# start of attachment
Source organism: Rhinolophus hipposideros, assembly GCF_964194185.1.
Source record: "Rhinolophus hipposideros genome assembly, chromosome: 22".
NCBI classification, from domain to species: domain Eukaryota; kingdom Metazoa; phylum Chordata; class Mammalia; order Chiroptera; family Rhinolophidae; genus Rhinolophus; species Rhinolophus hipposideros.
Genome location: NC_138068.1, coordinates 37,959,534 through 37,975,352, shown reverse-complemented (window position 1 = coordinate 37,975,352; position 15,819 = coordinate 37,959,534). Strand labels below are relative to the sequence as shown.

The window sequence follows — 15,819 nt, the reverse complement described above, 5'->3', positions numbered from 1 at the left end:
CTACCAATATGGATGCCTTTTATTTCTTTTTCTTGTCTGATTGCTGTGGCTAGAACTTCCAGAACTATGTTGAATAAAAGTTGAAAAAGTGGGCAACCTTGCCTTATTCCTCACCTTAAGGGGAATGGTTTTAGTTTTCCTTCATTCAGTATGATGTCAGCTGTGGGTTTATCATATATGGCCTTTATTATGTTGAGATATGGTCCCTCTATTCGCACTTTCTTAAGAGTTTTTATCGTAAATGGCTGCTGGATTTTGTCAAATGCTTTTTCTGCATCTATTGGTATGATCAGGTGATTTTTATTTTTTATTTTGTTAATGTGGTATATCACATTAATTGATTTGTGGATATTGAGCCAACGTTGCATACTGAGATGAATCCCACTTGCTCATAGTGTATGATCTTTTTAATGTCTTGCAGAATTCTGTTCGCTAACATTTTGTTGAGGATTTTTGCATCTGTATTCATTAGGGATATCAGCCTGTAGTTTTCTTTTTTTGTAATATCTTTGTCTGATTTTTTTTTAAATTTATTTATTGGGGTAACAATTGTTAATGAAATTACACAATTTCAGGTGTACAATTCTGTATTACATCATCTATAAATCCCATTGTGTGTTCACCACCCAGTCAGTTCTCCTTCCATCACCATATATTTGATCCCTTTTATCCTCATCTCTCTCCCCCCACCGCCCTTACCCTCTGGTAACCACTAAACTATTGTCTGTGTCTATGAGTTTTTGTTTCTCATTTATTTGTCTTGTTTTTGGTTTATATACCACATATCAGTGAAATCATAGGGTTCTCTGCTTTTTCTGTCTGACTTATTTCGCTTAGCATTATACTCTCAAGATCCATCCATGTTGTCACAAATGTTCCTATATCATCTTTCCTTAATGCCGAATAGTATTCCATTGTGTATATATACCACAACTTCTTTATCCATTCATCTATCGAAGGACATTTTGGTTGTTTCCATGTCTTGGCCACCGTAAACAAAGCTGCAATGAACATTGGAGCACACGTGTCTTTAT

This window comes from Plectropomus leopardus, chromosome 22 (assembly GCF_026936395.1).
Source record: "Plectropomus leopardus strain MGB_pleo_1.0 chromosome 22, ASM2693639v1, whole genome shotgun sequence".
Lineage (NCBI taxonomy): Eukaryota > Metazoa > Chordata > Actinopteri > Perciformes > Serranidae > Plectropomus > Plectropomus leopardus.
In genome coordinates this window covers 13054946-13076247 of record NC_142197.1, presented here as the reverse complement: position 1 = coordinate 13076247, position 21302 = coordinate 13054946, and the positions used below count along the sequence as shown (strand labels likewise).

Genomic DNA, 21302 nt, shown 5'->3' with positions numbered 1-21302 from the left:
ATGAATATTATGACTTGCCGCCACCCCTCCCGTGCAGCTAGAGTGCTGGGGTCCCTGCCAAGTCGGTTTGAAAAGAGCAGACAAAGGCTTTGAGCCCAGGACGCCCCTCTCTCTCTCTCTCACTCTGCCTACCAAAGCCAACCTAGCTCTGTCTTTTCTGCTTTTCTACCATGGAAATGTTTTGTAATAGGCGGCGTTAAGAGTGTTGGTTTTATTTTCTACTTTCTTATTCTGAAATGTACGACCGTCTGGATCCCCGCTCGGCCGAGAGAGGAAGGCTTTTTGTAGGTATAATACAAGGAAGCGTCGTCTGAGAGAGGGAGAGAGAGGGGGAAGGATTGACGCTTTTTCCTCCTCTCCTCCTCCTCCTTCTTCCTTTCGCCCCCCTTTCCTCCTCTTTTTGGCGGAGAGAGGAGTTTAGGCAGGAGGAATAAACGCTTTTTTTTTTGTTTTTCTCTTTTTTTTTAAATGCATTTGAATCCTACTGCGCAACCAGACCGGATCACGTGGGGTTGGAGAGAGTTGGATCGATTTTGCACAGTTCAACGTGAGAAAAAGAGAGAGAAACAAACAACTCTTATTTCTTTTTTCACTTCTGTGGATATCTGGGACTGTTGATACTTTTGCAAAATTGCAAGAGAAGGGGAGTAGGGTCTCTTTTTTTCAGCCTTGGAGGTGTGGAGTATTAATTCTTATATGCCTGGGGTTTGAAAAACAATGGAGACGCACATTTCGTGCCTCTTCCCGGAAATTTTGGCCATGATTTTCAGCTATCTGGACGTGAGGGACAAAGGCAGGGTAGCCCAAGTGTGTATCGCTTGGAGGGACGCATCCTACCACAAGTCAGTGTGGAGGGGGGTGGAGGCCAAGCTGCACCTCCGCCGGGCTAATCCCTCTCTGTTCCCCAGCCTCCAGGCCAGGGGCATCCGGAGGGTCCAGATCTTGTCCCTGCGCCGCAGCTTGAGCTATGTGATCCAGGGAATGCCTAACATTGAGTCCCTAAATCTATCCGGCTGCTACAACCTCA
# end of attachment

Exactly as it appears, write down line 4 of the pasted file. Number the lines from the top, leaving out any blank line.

Genome location: NC_138068.1, coordinates 37,959,534 through 37,975,352, shown reverse-complemented (window position 1 = coordinate 37,975,352; position 15,819 = coordinate 37,959,534). Strand labels below are relative to the sequence as shown.